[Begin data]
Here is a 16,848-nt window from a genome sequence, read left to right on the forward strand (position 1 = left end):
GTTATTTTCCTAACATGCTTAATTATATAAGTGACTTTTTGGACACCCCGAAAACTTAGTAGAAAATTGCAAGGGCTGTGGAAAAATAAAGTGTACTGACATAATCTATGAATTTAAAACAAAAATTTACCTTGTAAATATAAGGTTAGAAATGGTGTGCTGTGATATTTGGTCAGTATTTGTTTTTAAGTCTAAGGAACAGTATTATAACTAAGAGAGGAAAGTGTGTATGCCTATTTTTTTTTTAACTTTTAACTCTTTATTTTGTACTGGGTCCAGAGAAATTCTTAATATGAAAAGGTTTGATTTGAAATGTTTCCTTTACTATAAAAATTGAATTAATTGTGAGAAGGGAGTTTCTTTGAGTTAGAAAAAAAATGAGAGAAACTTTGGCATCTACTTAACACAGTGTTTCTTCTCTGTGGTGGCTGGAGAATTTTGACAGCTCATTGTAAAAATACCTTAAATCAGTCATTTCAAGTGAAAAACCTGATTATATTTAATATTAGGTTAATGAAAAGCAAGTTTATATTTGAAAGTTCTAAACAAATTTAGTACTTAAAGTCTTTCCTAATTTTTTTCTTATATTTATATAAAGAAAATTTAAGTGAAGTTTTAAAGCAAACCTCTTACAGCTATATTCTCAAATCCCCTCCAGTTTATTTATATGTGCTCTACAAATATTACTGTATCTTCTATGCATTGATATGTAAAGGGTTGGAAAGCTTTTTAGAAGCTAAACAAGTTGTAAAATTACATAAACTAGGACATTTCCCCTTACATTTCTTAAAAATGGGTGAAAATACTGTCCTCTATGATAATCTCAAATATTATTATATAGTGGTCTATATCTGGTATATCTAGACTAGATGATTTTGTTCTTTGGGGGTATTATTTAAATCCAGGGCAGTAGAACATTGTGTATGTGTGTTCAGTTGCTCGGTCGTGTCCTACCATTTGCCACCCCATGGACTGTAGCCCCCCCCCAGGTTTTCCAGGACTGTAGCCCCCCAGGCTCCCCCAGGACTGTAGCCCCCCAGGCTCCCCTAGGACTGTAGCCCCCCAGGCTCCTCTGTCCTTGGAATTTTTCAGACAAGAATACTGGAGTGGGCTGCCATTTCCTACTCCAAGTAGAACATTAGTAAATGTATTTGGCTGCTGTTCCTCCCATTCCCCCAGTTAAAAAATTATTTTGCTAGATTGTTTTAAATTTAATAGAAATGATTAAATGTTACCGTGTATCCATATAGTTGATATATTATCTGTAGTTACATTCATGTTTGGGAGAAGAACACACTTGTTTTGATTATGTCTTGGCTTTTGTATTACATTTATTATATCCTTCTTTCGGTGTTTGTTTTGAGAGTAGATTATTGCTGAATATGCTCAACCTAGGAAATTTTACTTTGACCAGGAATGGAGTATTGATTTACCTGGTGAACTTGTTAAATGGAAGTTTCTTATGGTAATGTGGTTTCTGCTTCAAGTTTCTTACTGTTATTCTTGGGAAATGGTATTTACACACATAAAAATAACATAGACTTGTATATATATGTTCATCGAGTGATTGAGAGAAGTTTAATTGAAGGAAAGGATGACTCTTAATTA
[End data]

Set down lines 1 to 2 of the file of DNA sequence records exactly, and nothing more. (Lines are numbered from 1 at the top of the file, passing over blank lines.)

Here is a 16,848-nt window from a genome sequence, read left to right on the forward strand (position 1 = left end):
GTTATTTTCCTAACATGCTTAATTATATAAGTGACTTTTTGGACACCCCGAAAACTTAGTAGAAAATTGCAAGGGCTGTGGAAAAATAAAGTGTACTGACATAATCTATGAATTTAAAACAAAAATTTACCTTGTAAATATAAGGTTAGAAATGGTGTGCTGTGATATTTGGTCAGTATTTGTTTTTAAGTCTAAGGAACAGTATTATAACTAAGAGAGGAAAGTGTGTATGCCTATTTTTTTTTTAACTTTTAACTCTTTATTTTGTACTGGGTCCAGAGAAATTCTTAATATGAAAAGGTTTGATTTGAAATGTTTCCTTTACTATAAAAATTGAATTAATTGTGAGAAGGGAGTTTCTTTGAGTTAGAAAAAAAATGAGAGAAACTTTGGCATCTACTTAACACAGTGTTTCTTCTCTGTGGTGGCTGGAGAATTTTGACAGCTCATTGTAAAAATACCTTAAATCAGTCATTTCAAGTGAAAAACCTGATTATATTTAATATTAGGTTAATGAAAAGCAAGTTTATATTTGAAAGTTCTAAACAAATTTAGTACTTAAAGTCTTTCCTAATTTTTTTCTTATATTTATATAAAGAAAATTTAAGTGAAGTTTTAAAGCAAACCTCTTACAGCTATATTCTCAAATCCCCTCCAGTTTATTTATATGTGCTCTACAAATATTACTGTATCTTCTATGCATTGATATGTAAAGGGTTGGAAAGCTTTTTAGAAGCTAAACAAGTTGTAAAATTACATAAACTAGGACATTTCCCCTTACATTTCTTAAAAATGGGTGAAAATACTGTCCTCTATGATAATCTCAAATATTATTATATAGTGGTCTATATCTGGTATATCTAGACTAGATGATTTTGTTCTTTGGGGGTATTATTTAAATCCAGGGCAGTAGAACATTGTGTATGTGTGTTCAGTTGCTCGGTCGTGTCCTACCATTTGCCACCCCATGGACTGTAGCCCCCCCCCAGGTTTTCCAGGACTGTAGCCCCCCAGGCTCCCCCAGGACTGTAGCCCCCCAGGCTCCCCTAGGACTGTAGCCCCCCAGGCTCCTCTGTCCTTGGAATTTTTCAGACAAGAATACTGGAGTGGGCTGCCATTTCCTACTCCAAGTAGAACATTAGTAAATGTATTTGGCTGCTGTTCCTCCCATTCCCCCAGTTAAAAAATTATTTTGCTAGATTGTTTTAAATTTAATAGAAATGATTAAATGTTACCGTGTATCCATATAGTTGATATATTATCTGTAGTTACATTCATGTTTGGGAGAAGAACACACTTGTTTTGATTATGTCTTGGCTTTTGTATTACATTTATTATATCCTTCTTTCGGTGTTTGTTTTGAGAGTAGATTATTGCTGAATATGCTCAACCTAGGAAATTTTACTTTGACCAGGAATGGAGTATTGATTTACCTGGTGAACTTGTTAAATGGAAGTTTCTTATGGTAATGTGGTTTCTGCTTCAAGTTTCTTACTGTTATTCTTGGGAAATGGTATTTACACACATAAAAATAACATAGACTTGTATATATATGTTCATCGAGTGATTGAGAGAAGTTTAATTGAAGGAAAGGATGACTCTTAATTA